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Vihara Presentation Transcript

  • 1. A Buddhist monastery in Thailand is known as a Vihara or a Wat.
  • 2. Viharas are found all over Thailand, and may be very ornate or very simple. These monasteries are the home to the members of the Sangha – and although they may vary, they have certain features in common. Remember that the idea of Monks having a “home” is inaccurate – being a Bhikku means being a homeless wanderer. The first Viharas were given to the Sangha asplaces to rest during the rainy seasons!
  • 3. The Shrine room is the centre of any monastery – here the monks perform their puja every day –demonstrating their respect for the Buddha’s achievement. We makeofferings here as well. Traditionally shrine rooms face to the east – asthis is the direction that the Buddha was facing when he became enlightened.
  • 4. Offerings made at theShrine will include Flowers, Water, Incense, and Candles – there’s a good reason for each one, can you remember what they are?
  • 5. Many Buddha Rupas are covered in Gold Leaf – this isdone by Lay Buddhists to show their respect – it gains them merit as well!
  • 6. As well as making Pujas,supporting the monks, and gilding Buddha rupas, there is a traditionthat members of the laity can gain merit through acts of kindness to other creatures – these ladies are releasing caged birds, and fish in order to gain merit.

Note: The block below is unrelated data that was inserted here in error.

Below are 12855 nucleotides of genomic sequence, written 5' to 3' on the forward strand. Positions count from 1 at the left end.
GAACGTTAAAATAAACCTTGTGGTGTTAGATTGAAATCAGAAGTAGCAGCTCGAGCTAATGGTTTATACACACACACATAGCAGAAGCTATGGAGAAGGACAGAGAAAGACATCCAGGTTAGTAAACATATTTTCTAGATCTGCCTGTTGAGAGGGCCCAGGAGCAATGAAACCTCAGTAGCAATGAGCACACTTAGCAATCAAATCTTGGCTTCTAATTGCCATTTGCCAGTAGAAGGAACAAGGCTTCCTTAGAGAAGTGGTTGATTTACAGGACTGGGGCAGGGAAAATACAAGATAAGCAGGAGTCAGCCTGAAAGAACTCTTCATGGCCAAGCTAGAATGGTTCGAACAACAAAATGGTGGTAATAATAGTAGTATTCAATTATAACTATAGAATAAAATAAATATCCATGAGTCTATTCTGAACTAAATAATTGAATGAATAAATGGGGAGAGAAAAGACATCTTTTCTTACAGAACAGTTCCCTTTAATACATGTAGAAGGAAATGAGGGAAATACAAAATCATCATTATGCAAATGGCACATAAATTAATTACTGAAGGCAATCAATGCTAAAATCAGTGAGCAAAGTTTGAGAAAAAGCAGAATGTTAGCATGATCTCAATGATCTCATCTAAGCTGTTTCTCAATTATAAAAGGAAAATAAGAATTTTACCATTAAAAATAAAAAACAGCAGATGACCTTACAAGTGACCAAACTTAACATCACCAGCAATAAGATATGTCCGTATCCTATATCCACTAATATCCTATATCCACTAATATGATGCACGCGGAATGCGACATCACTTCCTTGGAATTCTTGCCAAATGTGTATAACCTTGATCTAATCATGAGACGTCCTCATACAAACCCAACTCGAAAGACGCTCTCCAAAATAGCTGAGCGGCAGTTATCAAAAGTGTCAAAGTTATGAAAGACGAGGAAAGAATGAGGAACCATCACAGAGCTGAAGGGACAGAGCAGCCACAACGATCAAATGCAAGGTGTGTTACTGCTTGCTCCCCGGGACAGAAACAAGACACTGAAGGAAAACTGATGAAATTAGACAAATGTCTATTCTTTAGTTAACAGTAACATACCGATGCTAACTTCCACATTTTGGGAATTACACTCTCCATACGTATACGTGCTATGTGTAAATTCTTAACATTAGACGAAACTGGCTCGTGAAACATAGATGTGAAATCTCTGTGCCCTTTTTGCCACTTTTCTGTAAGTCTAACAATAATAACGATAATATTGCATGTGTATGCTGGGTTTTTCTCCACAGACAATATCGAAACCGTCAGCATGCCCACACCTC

• 7. Larger monasteries will alsohave a meeting hall, called aSala Kanparien. This is used by the monks for regular meetings, sharing monastic discipline, chanting etc.
  • 8. The Mondop is the monk’s library,that contains all our copies of sacred texts – many of which are still written in the traditional manner onlong strips of paper, like this copy of the Tipitaka. This Mondop is a particularly beautiful example, many are simple buildings.
  • 9. Many Viharas will alsohave a Bot – a hall for the ordination ceremony for new monks.
  • 10. There are many important texts thatmonks have to study – particularly the Dhammapada, the Tripitaka, and of course, the Vinaya Pitaka; the book ofrules for the monastic life.
  • 11. Monks have so much to learnthat the Vihara may also act as a school – and not just about Buddhism, so there may be classrooms, and even computer suites!
  • 12. The Kuti is the shelter where the monks live – this should just be a simple structure – many forestmonks just live in shacks. Here the Monks meditate, read, sleep, and eat food from the alms round.
  • 13. The laity gain merit by giving the monks their food on the alms round.
  • 14. In the forest sangha, monks eat in the Kuti – although always before midday.
  • 15. Most monasteries will have a stupa – originally these buildings contained relics of the Buddha, and they still contain relics, but usually of important meditation teachers.You can find out more detail about thesymbolism of a stupa by reading this powerpoint.
  • 16. Monks, and other Buddhists often walkaround Stupas, to show that the Buddha is at the centre of their lives.
  • 17. Many monasteries will have a Bodhi tree shrine –these are often cuttings from the very tree under which the Buddha achieved enlightenment.
  • 18. This Bodhi tree is so ancient that it has absorbed the Buddha statue beneath it.
  • 19. Many monasterieswill have large, outdoorBuddha rupas – this is the great, bronze Buddha at Kamakura in Japan.
  • 20. Never forget though, that the point of aVihara is to provide a space where dedicated members of the Sangha can work at becoming enlightened. Apeaceful environmentwhere it is easy to be mindful, to practice meditation, and follow the Dharma.